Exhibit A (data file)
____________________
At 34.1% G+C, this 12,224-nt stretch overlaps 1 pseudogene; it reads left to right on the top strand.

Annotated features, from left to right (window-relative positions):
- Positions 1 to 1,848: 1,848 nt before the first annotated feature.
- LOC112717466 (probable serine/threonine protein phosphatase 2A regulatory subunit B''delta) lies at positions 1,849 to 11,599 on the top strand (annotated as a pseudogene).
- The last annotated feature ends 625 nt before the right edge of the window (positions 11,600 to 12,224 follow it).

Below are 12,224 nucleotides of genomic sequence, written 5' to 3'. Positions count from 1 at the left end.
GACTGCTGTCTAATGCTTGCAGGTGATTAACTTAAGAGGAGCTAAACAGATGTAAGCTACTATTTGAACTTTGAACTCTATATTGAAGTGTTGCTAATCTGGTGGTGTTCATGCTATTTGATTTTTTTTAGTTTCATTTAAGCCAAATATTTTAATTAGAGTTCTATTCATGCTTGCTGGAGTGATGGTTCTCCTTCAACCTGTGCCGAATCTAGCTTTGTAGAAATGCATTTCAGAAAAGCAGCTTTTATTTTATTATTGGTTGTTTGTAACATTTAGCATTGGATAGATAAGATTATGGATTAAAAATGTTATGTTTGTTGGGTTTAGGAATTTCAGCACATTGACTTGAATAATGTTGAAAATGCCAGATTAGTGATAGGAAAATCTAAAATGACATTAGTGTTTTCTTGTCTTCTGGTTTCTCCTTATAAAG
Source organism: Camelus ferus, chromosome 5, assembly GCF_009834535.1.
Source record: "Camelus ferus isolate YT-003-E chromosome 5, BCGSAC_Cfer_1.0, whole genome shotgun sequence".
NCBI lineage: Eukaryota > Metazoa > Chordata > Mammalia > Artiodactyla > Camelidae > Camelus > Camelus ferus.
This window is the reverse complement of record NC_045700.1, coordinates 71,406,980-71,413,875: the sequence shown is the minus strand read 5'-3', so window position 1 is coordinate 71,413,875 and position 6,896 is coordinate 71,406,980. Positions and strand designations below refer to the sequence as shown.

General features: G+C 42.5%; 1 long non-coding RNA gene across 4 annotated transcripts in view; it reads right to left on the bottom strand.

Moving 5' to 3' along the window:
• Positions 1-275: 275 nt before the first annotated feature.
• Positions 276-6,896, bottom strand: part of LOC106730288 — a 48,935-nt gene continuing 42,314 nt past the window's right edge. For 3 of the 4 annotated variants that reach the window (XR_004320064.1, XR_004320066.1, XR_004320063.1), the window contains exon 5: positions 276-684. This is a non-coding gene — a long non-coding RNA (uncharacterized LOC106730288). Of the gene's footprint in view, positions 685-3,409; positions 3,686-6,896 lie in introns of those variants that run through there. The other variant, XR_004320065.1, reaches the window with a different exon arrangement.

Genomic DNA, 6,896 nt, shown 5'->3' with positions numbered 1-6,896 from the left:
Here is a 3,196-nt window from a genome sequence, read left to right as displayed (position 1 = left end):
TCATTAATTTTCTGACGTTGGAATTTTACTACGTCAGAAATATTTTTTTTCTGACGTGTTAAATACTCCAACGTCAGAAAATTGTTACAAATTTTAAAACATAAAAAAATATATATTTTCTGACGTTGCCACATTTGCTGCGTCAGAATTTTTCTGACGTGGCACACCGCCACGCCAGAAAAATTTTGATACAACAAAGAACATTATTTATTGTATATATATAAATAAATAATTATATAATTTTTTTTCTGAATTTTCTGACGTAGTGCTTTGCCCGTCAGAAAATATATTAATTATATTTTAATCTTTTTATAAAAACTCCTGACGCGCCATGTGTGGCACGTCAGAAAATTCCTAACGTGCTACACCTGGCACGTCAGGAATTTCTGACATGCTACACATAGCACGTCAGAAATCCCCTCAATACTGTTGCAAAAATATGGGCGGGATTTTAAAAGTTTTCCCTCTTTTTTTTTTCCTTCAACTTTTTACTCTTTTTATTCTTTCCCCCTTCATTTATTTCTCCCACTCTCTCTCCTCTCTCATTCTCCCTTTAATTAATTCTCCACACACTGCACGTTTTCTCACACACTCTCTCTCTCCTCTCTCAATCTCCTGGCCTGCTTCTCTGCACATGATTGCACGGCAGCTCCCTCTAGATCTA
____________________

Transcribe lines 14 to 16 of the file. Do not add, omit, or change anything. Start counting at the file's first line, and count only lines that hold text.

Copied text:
• Positions 1-275: 275 nt before the first annotated feature.
• Positions 276-6,896, bottom strand: part of LOC106730288 — a 48,935-nt gene continuing 42,314 nt past the window's right edge. For 3 of the 4 annotated variants that reach the window (XR_004320064.1, XR_004320066.1, XR_004320063.1), the window contains exon 5: positions 276-684. This is a non-coding gene — a long non-coding RNA (uncharacterized LOC106730288). Of the gene's footprint in view, positions 685-3,409; positions 3,686-6,896 lie in introns of those variants that run through there. The other variant, XR_004320065.1, reaches the window with a different exon arrangement.

Genomic DNA, 6,896 nt, shown 5'->3' with positions numbered 1-6,896 from the left: